Of the book reviews that were submitted, here are the most popular authors and series that were reviewed by our teen readers:
For more book recommendations, be sure to check out our list of the Top-Rated Teen Summer Reading Titles. These are the YA books that received a 5-star rating from those who submitted their book reviews online. There is a wide range of titles including new releases like “Stamped” by Jason Reynolds and old favorites like “City of Bones” by Cassandra Clare.
However we may feel about it, the end of summer approaches—but that doesn’t mean you have to give up reading for fun! If you need some ideas of books to squeeze in between assignments, I’ve got you covered.
“Six Angry Girls” by Adrienne Kisner
Let’s start with a senior year that isn’t going as planned. When Raina is dumped by her boyfriend of five years, she quits theater and questions all her college plans. Meanwhile, Millie is forced out of the mock trial club she helped create by the team that’s turned into an all-boys team. Seeking revenge, the two join forces and form an all-girls rival team. Full of knitting, friendship, and plenty of patriarchy smashing, prepare to feel empowered. Continue reading “The Selector’s Selections: August 2020”
Time for more books to add to your to-be-read list! We’ve got an exciting mix of new titles coming in. Don’t forget to check the New Book shelves in your library, and on OverDrive to see all the titles I didn’t have space to write about here!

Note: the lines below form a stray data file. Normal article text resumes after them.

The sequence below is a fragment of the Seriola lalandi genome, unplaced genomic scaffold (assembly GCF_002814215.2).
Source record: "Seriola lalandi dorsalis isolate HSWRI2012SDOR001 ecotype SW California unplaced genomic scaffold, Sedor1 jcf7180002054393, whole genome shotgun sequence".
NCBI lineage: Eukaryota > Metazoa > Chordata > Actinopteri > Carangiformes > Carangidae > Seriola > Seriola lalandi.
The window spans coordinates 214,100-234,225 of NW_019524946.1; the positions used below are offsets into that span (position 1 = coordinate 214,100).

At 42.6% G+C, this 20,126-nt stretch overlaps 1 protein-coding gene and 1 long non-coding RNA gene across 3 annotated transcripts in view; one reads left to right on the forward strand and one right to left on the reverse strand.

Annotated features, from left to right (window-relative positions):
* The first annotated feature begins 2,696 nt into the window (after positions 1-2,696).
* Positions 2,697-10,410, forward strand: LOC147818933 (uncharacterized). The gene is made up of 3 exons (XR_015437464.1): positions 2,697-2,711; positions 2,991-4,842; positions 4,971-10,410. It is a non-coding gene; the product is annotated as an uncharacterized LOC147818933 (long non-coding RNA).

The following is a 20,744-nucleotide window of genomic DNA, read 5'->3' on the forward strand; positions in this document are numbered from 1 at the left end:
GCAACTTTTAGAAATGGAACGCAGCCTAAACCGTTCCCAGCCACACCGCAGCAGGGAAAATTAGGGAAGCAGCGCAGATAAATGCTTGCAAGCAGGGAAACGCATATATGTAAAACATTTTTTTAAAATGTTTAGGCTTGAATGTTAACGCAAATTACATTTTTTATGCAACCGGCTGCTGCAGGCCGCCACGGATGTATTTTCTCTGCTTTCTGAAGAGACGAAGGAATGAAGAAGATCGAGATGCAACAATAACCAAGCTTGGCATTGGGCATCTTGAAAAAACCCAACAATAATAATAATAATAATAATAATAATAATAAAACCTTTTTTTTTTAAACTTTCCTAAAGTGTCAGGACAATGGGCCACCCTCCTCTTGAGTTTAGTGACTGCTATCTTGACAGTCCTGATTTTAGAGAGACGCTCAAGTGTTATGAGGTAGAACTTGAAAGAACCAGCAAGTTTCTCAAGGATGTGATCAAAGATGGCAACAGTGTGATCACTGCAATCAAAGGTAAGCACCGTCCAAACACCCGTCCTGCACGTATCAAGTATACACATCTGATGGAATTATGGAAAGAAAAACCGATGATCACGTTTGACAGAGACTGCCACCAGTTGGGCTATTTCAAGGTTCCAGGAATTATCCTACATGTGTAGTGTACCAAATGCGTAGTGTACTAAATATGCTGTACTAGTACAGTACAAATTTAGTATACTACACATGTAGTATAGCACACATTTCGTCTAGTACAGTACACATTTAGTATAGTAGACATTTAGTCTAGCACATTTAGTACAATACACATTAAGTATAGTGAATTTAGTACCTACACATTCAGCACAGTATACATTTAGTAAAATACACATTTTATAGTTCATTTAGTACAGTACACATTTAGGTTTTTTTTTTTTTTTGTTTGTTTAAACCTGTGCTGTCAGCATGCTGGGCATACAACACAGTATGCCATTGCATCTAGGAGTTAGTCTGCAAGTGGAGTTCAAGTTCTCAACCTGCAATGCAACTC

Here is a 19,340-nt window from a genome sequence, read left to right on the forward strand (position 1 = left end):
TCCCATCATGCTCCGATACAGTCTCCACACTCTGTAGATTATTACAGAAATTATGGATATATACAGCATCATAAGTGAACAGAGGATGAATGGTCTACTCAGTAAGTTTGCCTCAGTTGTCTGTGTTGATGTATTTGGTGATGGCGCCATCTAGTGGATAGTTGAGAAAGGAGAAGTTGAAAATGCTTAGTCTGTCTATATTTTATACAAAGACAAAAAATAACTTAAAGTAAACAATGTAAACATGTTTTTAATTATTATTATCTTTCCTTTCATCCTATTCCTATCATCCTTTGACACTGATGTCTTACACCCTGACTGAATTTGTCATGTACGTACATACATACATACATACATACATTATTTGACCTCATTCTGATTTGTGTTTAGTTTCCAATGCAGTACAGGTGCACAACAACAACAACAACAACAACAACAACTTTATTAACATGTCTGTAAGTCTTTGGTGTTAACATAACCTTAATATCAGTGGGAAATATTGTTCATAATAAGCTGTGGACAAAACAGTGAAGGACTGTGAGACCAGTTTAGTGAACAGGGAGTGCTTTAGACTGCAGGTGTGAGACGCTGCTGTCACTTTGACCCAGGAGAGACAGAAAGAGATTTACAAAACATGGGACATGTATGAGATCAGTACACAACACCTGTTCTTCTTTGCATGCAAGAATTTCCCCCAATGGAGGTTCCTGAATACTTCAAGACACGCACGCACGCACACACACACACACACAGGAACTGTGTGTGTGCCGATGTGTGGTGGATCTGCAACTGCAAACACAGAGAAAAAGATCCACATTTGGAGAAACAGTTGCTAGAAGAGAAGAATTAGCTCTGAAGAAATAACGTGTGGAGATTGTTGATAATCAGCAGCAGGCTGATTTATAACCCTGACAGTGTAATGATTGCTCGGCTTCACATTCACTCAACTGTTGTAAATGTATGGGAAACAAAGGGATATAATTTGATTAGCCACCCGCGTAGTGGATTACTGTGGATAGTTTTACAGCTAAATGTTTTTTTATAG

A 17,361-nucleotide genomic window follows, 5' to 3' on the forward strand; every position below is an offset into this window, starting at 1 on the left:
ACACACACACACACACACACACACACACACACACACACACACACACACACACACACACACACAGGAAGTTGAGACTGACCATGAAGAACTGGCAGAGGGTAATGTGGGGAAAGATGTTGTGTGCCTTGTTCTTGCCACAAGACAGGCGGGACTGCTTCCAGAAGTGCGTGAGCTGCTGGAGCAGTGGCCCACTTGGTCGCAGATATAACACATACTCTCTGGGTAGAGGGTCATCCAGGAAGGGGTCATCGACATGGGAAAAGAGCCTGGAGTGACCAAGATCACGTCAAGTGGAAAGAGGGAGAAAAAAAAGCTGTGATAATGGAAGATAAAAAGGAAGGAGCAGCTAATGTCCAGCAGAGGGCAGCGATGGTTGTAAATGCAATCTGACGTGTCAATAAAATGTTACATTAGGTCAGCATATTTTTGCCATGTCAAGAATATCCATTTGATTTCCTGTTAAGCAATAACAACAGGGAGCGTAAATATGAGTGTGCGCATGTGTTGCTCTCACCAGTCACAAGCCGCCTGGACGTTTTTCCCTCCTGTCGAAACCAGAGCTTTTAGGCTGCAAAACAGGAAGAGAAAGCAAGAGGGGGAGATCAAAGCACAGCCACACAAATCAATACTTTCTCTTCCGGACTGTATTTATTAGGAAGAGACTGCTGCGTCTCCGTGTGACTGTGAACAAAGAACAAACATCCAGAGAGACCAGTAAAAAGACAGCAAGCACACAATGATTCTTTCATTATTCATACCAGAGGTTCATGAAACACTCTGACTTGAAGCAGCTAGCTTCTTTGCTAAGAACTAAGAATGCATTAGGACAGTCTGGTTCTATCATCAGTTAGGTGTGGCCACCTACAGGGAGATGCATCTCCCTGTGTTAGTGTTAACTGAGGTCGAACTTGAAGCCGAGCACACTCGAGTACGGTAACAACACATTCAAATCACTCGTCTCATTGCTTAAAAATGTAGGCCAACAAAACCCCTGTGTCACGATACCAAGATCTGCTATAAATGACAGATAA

“Salty, Bitter, Sweet” by Mayra Cuevas
Though my husband can’t stand them, I love watching cooking competition shows. I grew up watching Iron Chef and Top Chef with my dad, so when I saw this title I got pretty excited. Isabella is a teen chef who dreams of owning a restaurant someday. After her Abuela’s death and parents’ divorce, she ends up in France with her dad and his new pregnant wife. She struggles to fit in and balance her different cultures—Cuban, French and American. Instead of dealing with any of her emotions, Isabella throws herself into a prestigious and cutthroat cooking competition. Continue reading “The Selector’s Selections: July 2020”
2020-21 Truman Award Finalists (PDF)
The Truman Readers Award honors a book that is selected by Missouri junior high students. To be eligible to vote, students must read at least four of the finalists. Voting will occur at participating schools early next spring. While the winner won’t be announced until April 2021, this is a great list of summer reads for students in grades sixth through eighth.
“City of Ghosts” by Victoria Schwab
Ever since her near-fatal drowning, Cassidy has been able to pull back the “Veil” that separates the living from the dead and see ghosts. When the family travels to Scotland, Cass and her personal ghost companion, Jacob, are about to find out that a city of old ghosts can be a very dangerous place indeed. Continue reading “2020-21 Truman Award Finalists”